The federal government is requiring the company behind the Pebble Mine to take extra steps to mitigate “unavoidable adverse impacts to aquatic resources,” delaying its final decision on the project.
A letter, dated last week but published online on Monday, follows political pressure from conservatives, including Donald Trump Jr.Don TrumpHow Trump uses fundraising emails to remain undisputed leader of the GOP Donald Trump Jr. joins Cameo Book claims Trump family members were 'inappropriately' close with Secret Service agents MORE and Fox News host Tucker CarlsonTucker CarlsonFox News signs book deal with HarperCollins Judge: Request for Tucker Carlson personnel files is 'intrusive' Republicans criticizing Afghan refugees face risks MORE, who have rallied against the mine, which would be located at a prominent sockeye salmon fishery in Alaska.
Prior to the new letter, the U.S. Army Corps of Engineers (USACE) issued an environmental impact statement that found that the proposed project would not impact salmon harvests in the area, reversing an Obama-era determination that it would. The most recent assessment also said the project would impact wetlands and streams.
Now, the Army Corps is giving Pebble Limited Partnership, the company behind the mine, 90 days to submit a plan to mitigate impacts such as discharges into wetlands, waters and streams.
The Army Corps said it will “review the compensatory mitigation plan upon submittal to determine if the amount and type of compensatory mitigation offered is sufficient to offset the identified unavoidable adverse impacts to aquatic resources and overcome significant degradation at the mine site.”
The letter said that discharges from the mine site would directly or indirectly affect 2,825 acres of wetlands, 132.5 acres of open waters and 129.5 miles of streams and that discharges from its transportation corridor would impact 460 acres of wetlands, 231.7 acres of open waters and 55.5 miles of streams.
Pebble Limited Partnership CEO Tom Collier on Monday downplayed the significance of the new requirements from the Army Corps of Engineers.
“Based on our understanding of the substance of the letter, our discussions with the state, our substantial work in the field and our discussions with the USACE we believe our final Comprehensive Management Plan submission will be submitted within weeks and will satisfy all of the requirements of the letter,” Collier said in a statement.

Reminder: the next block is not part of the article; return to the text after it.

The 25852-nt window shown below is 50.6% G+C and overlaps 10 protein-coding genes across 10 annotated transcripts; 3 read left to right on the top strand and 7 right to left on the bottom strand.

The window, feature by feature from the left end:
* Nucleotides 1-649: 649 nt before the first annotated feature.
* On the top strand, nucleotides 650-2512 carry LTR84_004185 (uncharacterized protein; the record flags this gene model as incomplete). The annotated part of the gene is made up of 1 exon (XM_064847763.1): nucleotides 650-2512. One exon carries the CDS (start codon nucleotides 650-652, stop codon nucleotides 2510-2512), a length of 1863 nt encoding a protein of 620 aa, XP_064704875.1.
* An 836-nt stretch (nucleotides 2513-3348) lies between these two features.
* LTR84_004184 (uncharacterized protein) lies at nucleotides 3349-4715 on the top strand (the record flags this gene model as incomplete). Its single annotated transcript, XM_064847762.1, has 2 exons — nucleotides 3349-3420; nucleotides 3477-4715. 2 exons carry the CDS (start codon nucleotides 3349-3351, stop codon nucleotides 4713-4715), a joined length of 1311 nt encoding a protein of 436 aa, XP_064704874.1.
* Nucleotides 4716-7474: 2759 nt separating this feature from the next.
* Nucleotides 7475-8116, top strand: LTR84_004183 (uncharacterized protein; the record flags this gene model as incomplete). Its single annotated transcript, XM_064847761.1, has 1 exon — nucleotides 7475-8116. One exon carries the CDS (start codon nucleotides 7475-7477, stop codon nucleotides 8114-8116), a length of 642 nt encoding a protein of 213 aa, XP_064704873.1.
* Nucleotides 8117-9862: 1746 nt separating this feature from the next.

“Anyone suggesting a different opinion—i.e. that Pebble will not be able to comply with the letter or that such compliance will significantly delay issuing a [decision]—must be ignorant of the EXTENSIVE preparation we have undertaken in order to meet the requirements of the letter,” he added, saying the company “will share more details of our initial plan as they become more defined.”
Collier denied that the recent attention from prominent conservatives played a role in the USACE’s letter.
"A clear reading of the letter shows it is entirely unrelated to recent tweets about Pebble and one-sided news shows. The White House had nothing to do with the letter ... This is the next step in what has been a comprehensive, exhaustive two-and-a-half-year review of the project. Nothing in the letter is a surprise to us or them,” he said.
Joel Reynolds, a senior attorney with the Natural Resources Defense Council, said the letter will likely cause a “very significant” delay to the project.
“The problem with Pebble is that it has always been the wrong mine in the wrong place,” Reynolds told The Hill. “A massive open pit at the headwaters of the world’s greatest wild salmon fishery is a project whose impacts cannot be mitigated.”
He also said it was highly unusual for the government to require a new mitigation plan this late in the game.
“These sorts of issues typically have been resolved by this stage,” Reynolds said. “This has become public only after the final environmental impact statement has been issued. That’s remarkable.”
Alaska's two Republican senators released statements in support of the Army Corps decision, saying on Monday they don't want the government to issue a permit for the mine as it is currently proposed.
“I understand, respect, and support this decision. I agree that a permit should not be issued. And I thank the administration for its commitment to the protection of this world-class watershed and salmon fishery,” said Sen. Lisa MurkowskiLisa Ann MurkowskiAnti-Trump Republicans endorsing vulnerable Democrats to prevent GOP takeover GOP rallies around Manchin, Sinema McConnell gets GOP wake-up call MORE.
"Pebble, like all resource development projects in Alaska, has to pass a high bar – a bar that the Trump administration has determined Pebble has not met. I support this conclusion – based on the best available science and a rigorous, fair process – that a federal permit cannot be issued," added Sen. Dan SullivanDaniel Scott SullivanAlaska man accused of threatening senators to remain detained ahead of trial Alaska tribal groups race to spend COVID-19 relief money Overnight Defense & National Security — Presented by AM General — Senators slam Pentagon officials MORE.
In recent weeks, some conservatives have expressed concerns about the project. Following his son’s opposition, President TrumpDonald TrumpMcCabe wins back full FBI pension after being fired under Trump Biden's Supreme Court reform study panel notes 'considerable' risks to court expansion Bennie Thompson not ruling out subpoenaing Trump MORE said he would look at “both sides” of the issue.
The Environmental Protection Agency proposed under the Obama administration to preemptively veto a permit for the mine. The Trump administration reversed that action last year.
Updated at 3:39 p.m.